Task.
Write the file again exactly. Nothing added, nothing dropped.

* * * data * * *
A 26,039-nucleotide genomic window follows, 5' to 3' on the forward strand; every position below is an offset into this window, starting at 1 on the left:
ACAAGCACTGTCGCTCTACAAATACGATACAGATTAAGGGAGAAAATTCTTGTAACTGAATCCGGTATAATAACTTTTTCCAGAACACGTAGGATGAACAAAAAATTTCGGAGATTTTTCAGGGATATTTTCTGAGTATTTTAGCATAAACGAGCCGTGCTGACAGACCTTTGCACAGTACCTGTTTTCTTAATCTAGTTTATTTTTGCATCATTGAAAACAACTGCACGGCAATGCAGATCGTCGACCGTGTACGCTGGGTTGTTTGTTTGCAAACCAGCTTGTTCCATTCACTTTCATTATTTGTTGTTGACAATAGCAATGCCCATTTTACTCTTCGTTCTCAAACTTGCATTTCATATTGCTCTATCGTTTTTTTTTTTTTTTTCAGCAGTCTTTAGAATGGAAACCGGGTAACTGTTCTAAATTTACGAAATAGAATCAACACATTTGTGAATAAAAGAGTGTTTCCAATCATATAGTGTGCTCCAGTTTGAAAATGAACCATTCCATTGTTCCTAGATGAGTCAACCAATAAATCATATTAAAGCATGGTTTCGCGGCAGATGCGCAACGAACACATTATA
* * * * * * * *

A 26,039-nucleotide genomic window follows, 5' to 3' on the forward strand; every position below is an offset into this window, starting at 1 on the left:
ACAAGCACTGTCGCTCTACAAATACGATACAGATTAAGGGAGAAAATTCTTGTAACTGAATCCGGTATAATAACTTTTTCCAGAACACGTAGGATGAACAAAAAATTTCGGAGATTTTTCAGGGATATTTTCTGAGTATTTTAGCATAAACGAGCCGTGCTGACAGACCTTTGCACAGTACCTGTTTTCTTAATCTAGTTTATTTTTGCATCATTGAAAACAACTGCACGGCAATGCAGATCGTCGACCGTGTACGCTGGGTTGTTTGTTTGCAAACCAGCTTGTTCCATTCACTTTCATTATTTGTTGTTGACAATAGCAATGCCCATTTTACTCTTCGTTCTCAAACTTGCATTTCATATTGCTCTATCGTTTTTTTTTTTTTTTTCAGCAGTCTTTAGAATGGAAACCGGGTAACTGTTCTAAATTTACGAAATAGAATCAACACATTTGTGAATAAAAGAGTGTTTCCAATCATATAGTGTGCTCCAGTTTGAAAATGAACCATTCCATTGTTCCTAGATGAGTCAACCAATAAATCATATTAAAGCATGGTTTCGCGGCAGATGCGCAACGAACACATTATA